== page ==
From the New York Times news section:
A special team led by a high-level manager says Rupert Murdoch’s paper must evolve to survive. But a rivalry between editor and publisher stands in the way.
By Edmund Lee
April 10, 2021
The Wall Street Journal is a rarity in 21st-century media: a newspaper that makes money. A lot of money. But at a time when the U.S. population is growing more racially diverse, older white men still make up the largest chunk of its readership, with retirees a close second.
“The No. 1 reason we lose subscribers is they die,” goes a joke shared by some Journal editors.
Is the New York Times endorsing the factual validity of the Great Replacement Theory?
No, it’s in favor of the Great Replacement, which means the NYT is good. All that matters these days is who are the good guys and who are the bad guys. Of course, people who know the factual truth, such as by paying a lot of money to subscribe to the WSJ, are likely to make even more money.
But who cares? Money printer go BRRRRRRR.
Now a special innovation team and a group of nearly 300 newsroom employees are pushing for drastic changes at the paper, which has been part of Rupert Murdoch’s media empire since 2007. They say The Journal, often Mr. Murdoch’s first read of the day, must move away from subjects of interest to established business leaders and widen its scope if it wants to succeed in the years to come. The Journal of the future, they say, must pay more attention to social media trends and cover racial disparities in health care, for example, as aggressively as it pursues corporate mergers.
In other words, the Wall Street Journal should abandon its near monopoly on America’s high-earning white male decision-makers and instead compete with Jezebel, The Root, and Teen Vogue for the Woke barista audience.
Sounds like a plan!
It’s like how the Masters golf tournament should have Cardi B perform on the 12th green between shots. Sure, they might lose commercials for why you should buy Boeings instead of AirBuses, but they’d make up for it on volume of spots for weed delivery services.
That argument has yet to convince executives in the top ranks of the company. …
As the team was completing a report on its findings last summer, Mr. Murray found himself staring down a newsroom revolt. Soon after the killing of George Floyd, staff members created a private Slack channel called “Newsroomies,” where they discussed how The Journal, in their view, was behind on major stories of the day, including the social justice movement growing in the aftermath of Mr. Floyd’s death. Participants also complained that The Journal’s digital presence was not robust enough, and that its conservative opinion department had published essays that did not meet standards applied to the reporting staff. The tensions and challenges are similar to what leaders of other news organizations, including The Times, have heard from their staffs.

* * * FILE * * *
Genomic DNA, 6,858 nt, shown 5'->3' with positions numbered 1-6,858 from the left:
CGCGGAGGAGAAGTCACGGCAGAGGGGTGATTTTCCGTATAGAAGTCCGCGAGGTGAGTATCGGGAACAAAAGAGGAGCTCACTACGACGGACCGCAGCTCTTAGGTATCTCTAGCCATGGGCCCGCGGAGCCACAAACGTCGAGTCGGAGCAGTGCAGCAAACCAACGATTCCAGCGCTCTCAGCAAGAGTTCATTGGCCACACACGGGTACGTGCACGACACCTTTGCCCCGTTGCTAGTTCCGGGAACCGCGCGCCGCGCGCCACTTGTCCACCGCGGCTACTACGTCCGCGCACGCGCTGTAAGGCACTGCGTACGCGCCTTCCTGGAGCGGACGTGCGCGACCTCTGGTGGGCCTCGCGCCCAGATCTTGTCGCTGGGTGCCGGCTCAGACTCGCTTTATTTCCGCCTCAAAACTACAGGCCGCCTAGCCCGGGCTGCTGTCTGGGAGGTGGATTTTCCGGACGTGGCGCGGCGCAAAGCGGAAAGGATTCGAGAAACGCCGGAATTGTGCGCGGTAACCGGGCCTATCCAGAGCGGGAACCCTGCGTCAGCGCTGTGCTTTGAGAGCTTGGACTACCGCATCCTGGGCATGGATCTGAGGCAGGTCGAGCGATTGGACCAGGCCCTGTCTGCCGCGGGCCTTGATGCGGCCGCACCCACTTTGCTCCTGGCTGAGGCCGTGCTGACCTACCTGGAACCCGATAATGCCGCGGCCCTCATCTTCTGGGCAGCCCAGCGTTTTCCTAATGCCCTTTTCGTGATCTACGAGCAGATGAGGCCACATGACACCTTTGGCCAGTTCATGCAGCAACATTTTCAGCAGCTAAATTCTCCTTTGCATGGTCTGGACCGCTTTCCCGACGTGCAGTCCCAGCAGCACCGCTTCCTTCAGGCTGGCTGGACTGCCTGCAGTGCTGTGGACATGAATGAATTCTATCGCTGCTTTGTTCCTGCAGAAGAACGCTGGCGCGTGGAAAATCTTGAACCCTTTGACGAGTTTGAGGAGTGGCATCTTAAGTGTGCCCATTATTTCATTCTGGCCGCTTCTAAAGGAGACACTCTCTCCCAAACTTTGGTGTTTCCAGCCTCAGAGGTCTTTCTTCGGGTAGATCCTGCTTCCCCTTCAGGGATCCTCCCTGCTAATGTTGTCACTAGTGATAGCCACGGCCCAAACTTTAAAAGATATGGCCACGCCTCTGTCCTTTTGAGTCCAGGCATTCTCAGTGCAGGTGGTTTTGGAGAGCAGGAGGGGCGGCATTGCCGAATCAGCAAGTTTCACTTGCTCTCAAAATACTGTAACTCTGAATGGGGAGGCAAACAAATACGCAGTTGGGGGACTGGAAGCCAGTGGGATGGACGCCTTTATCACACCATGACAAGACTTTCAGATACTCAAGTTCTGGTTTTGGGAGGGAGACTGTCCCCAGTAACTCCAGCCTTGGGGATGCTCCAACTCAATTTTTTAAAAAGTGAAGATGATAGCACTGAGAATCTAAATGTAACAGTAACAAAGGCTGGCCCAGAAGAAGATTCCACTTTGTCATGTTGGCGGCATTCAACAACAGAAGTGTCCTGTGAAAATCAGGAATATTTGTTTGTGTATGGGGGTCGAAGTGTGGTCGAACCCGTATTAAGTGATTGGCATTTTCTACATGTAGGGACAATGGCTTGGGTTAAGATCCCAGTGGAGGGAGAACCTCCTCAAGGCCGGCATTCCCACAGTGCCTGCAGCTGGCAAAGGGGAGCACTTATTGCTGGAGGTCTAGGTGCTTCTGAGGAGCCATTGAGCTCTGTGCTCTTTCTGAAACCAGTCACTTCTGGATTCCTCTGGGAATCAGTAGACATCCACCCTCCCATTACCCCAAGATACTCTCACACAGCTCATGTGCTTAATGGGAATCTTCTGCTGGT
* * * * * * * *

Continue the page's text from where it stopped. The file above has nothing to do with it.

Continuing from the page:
The obvious solution is to give in to the genius business intuitions of 20-something interns on the staff.
In July, Mr. Murray received a draft from Ms. Story’s team, a 209-page blueprint on how The Journal should remake itself called The Content Review. It noted that “in the past five years, we have had six quarters where we lost more subscribers than we gained,” and said addressing its slow-growing audience called for significant changes in everything from the paper’s social media strategy to the subjects it deemed newsworthy.
The report argued that the paper should attract new readers — specifically, women, people of color and younger professionals — by focusing more on topics such as climate change and income inequality.
After all, where else besides the WSJ can you find content on those topics?
Among its suggestions: “We also strongly recommend putting muscle behind efforts to feature more women and people of color in all of our stories.”
And, of course, more stories about women of color and their hair.
The Content Review has not been formally shared with the newsroom and its recommendations have not been put into effect, but it is influencing how people work: An impasse over the report has led to a divided newsroom, according to interviews with 25 current and former staff members.
The only solution is to increase the race and sex quotas for the kind of employees who are dividing the newsroom. Once all the Bad People are gone, then divisiveness will be over, forever.